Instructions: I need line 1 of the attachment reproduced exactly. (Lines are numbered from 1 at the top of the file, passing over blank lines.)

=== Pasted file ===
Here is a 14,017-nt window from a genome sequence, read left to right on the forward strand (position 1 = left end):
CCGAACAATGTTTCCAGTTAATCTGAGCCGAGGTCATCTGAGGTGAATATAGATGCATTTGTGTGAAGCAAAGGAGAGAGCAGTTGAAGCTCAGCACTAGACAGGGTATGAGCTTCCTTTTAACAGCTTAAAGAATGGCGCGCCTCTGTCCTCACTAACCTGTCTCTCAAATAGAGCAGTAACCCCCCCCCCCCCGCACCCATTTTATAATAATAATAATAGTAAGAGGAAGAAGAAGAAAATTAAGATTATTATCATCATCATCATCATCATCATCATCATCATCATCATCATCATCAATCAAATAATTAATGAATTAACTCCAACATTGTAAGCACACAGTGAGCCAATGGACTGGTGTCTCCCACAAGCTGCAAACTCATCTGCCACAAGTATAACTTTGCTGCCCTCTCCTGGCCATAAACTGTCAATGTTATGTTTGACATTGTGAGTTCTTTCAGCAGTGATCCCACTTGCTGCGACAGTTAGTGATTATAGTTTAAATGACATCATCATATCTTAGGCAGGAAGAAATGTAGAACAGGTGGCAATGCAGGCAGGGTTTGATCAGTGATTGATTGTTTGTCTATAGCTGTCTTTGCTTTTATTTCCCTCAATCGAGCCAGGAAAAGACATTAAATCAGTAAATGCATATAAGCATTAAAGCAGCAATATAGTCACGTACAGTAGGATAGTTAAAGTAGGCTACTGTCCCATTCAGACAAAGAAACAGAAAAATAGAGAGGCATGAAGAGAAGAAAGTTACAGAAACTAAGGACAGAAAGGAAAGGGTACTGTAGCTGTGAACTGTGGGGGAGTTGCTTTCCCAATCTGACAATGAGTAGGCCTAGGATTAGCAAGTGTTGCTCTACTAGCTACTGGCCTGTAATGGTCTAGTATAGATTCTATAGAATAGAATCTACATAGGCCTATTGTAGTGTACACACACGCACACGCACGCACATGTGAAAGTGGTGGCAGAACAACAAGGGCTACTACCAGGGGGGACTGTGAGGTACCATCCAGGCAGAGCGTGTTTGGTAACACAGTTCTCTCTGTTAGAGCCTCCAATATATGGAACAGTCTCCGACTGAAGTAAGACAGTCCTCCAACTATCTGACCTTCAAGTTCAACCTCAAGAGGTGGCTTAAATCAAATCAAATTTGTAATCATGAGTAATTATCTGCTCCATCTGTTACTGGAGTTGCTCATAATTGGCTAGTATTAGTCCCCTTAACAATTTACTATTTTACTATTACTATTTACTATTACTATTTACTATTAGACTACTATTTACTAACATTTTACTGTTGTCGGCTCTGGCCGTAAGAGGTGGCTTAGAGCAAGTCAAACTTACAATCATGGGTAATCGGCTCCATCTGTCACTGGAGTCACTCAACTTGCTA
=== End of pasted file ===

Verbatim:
Here is a 14,017-nt window from a genome sequence, read left to right on the forward strand (position 1 = left end):